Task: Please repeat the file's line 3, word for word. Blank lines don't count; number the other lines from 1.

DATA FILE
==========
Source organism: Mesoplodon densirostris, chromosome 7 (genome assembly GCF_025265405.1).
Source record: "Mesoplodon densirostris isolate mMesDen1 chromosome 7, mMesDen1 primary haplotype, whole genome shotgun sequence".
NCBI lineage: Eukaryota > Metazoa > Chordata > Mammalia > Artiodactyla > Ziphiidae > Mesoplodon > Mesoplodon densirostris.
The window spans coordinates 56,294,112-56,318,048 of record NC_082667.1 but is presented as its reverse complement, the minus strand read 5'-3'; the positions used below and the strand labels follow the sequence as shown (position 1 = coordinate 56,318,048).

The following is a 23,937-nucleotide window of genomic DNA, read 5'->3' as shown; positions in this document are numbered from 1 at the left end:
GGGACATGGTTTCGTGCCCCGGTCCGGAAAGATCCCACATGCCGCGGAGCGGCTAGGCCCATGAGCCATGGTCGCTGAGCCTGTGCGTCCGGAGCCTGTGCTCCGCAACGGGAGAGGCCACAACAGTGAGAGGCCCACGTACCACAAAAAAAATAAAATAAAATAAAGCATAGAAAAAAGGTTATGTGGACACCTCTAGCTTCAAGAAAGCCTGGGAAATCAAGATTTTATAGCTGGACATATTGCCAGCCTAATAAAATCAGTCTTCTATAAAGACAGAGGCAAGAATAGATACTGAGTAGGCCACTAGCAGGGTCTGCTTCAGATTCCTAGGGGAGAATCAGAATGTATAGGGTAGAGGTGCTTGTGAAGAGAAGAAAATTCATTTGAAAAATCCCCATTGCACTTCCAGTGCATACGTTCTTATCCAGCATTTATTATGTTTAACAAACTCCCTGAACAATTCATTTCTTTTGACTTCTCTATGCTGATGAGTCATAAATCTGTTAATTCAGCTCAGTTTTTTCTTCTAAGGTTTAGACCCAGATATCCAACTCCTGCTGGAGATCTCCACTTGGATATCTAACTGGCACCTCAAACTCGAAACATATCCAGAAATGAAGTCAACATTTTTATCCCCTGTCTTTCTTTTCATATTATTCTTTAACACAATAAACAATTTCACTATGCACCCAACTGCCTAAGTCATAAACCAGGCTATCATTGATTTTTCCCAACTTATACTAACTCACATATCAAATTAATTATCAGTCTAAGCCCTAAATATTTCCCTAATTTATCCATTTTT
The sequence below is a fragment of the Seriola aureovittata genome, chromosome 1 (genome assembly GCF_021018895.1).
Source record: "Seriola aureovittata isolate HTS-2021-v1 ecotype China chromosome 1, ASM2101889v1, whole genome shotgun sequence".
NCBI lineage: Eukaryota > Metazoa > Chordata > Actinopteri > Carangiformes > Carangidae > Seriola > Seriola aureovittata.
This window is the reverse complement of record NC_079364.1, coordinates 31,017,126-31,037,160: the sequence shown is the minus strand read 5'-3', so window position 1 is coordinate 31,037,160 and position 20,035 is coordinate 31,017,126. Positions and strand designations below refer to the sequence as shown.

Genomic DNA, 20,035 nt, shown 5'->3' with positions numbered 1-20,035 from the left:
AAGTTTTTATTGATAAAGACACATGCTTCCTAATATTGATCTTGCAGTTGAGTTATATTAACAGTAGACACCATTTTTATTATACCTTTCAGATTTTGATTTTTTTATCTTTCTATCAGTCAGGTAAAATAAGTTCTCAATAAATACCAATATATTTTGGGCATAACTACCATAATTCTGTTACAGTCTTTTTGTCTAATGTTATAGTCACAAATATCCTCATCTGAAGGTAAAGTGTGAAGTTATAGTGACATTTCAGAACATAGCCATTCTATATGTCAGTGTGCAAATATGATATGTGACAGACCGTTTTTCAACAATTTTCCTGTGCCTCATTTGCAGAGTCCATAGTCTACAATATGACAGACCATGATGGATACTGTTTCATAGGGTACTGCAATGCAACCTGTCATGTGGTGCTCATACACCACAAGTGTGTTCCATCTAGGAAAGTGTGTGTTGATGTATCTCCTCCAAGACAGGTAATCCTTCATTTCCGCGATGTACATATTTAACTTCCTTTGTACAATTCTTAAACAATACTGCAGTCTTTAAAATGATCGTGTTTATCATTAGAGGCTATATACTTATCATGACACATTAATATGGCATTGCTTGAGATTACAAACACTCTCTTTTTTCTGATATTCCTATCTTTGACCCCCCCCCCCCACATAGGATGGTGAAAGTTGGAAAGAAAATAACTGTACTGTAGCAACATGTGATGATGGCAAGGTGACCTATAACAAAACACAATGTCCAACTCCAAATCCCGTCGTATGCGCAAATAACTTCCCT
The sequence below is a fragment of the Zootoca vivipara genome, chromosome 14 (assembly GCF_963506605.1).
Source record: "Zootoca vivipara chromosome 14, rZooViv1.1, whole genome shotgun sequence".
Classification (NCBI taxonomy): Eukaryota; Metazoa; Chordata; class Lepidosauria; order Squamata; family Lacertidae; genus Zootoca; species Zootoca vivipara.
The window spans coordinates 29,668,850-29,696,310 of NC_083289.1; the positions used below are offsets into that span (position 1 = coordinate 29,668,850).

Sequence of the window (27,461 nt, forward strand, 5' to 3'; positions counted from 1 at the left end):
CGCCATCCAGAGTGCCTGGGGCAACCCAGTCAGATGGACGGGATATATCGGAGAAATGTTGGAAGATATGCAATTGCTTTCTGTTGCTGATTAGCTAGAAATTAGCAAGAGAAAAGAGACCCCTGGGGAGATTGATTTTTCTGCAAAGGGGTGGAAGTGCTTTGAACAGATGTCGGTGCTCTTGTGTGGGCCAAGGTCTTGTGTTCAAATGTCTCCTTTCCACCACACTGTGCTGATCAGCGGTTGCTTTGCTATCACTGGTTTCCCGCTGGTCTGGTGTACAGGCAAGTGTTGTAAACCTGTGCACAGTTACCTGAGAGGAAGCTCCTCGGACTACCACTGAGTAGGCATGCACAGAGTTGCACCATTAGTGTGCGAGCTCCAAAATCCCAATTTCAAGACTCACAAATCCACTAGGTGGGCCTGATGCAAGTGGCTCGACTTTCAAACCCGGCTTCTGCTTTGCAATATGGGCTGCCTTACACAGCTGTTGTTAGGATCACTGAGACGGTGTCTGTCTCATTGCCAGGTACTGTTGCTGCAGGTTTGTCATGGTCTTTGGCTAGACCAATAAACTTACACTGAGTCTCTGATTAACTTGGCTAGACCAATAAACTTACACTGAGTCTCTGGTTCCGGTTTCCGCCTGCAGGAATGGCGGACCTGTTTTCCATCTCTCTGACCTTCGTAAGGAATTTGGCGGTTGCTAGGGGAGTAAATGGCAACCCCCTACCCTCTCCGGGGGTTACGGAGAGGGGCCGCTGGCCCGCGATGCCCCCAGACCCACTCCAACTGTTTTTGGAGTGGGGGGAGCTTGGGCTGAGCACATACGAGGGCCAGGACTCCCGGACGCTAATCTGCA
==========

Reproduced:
NCBI lineage: Eukaryota > Metazoa > Chordata > Mammalia > Artiodactyla > Ziphiidae > Mesoplodon > Mesoplodon densirostris.